– Health plans will have to provide immunizations and other preventive health services for children and adolescents.

– Insurers cannot charge higher insurance premiums for woman and maternity care is covered.

– Most U.S. citizens and legal residents must purchase “minimal essential coverage” for themselves and their dependents, either through the employer or exchanges that will sell policies to individuals. By 2014 you will pay a tax penalty if you ignore this mandate. Read more »

*This blog post was originally published at EverythingHealth*

The ACEP’s Failure To Take A Position On Healthcare Reform

Last year when I interviewed then-American College of Emergency Physicians (ACEP) President Nick Jouriles I was disappointed that the ACEP had not staked out a clear position on healthcare reform. However, it wasn’t terrible that they didn’t have a position at that time, because the House bill was still being finished up and the Senate was still mired deeply in the fruitless “Gang of Six” negotiations. If ACEP wasn’t going to endorse reforms sight unseen, that was pretty reasonable, I thought. President Jouriles suggested that, in time, ACEP would weigh in with a position, one way or the other.

But we never heard ACEP take a position in the intervening months. So when I saw this post appear over at The Central Line, linking to this letter on the ACEP web site from ACEP’s current president, Angela Gardner, I was not surprised to see that ACEP has taken the weasel’s path and abstained from taking a position on the more or less final healthcare reform package. It’s pathetic, and brings into question whether ACEP can fulfill one of its most crucial functions: advocating for emergency room patients and advocating for emergency medicine physicians. The excuses offered by Dr Gardner for ACEP’s reticence to take a stand are fairly lame. Read more »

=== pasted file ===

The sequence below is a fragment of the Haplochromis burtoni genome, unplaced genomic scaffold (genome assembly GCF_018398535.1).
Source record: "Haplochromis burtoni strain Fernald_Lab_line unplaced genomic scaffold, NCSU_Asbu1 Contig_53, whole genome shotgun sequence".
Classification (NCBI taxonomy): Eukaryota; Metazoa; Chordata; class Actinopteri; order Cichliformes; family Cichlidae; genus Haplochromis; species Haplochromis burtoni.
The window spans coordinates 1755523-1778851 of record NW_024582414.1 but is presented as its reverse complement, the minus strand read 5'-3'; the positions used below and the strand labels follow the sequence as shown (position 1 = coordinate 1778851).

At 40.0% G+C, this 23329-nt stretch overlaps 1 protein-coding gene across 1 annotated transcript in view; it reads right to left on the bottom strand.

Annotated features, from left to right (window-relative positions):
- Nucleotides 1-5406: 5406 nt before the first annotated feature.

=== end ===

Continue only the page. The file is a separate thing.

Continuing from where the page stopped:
*This blog post was originally published at Movin' Meat*

Latest Interviews

IDEA Labs: Medical Students Take The Lead In Healthcare Innovation

It’s no secret that doctors are disappointed with the way that the U.S. healthcare system is evolving. Most feel helpless about improving their work conditions or solving technical problems in patient care. Fortunately one young medical student was undeterred by the mountain of disappointment carried by his senior clinician mentors…

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How To Be A Successful Patient: Young Doctors Offer Some Advice

I am proud to be a part of the American Resident Project an initiative that promotes the writing of medical students residents and new physicians as they explore ideas for transforming American health care delivery. I recently had the opportunity to interview three of the writing fellows about how to…

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Latest Book Reviews

Book Review: Is Empathy Learned By Faking It Till It’s Real?

I m often asked to do book reviews on my blog and I rarely agree to them. This is because it takes me a long time to read a book and then if I don t enjoy it I figure the author would rather me remain silent than publish my…

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The Spirit Of The Place: Samuel Shem’s New Book May Depress You

When I was in medical school I read Samuel Shem s House Of God as a right of passage. At the time I found it to be a cynical yet eerily accurate portrayal of the underbelly of academic medicine. I gained comfort from its gallows humor and it made me…

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Eat To Save Your Life: Another Half-True Diet Book

I am hesitant to review diet books because they are so often a tangled mess of fact and fiction. Teasing out their truth from falsehood is about as exhausting as delousing a long-haired elementary school student. However after being approached by the authors’ PR agency with the promise of a…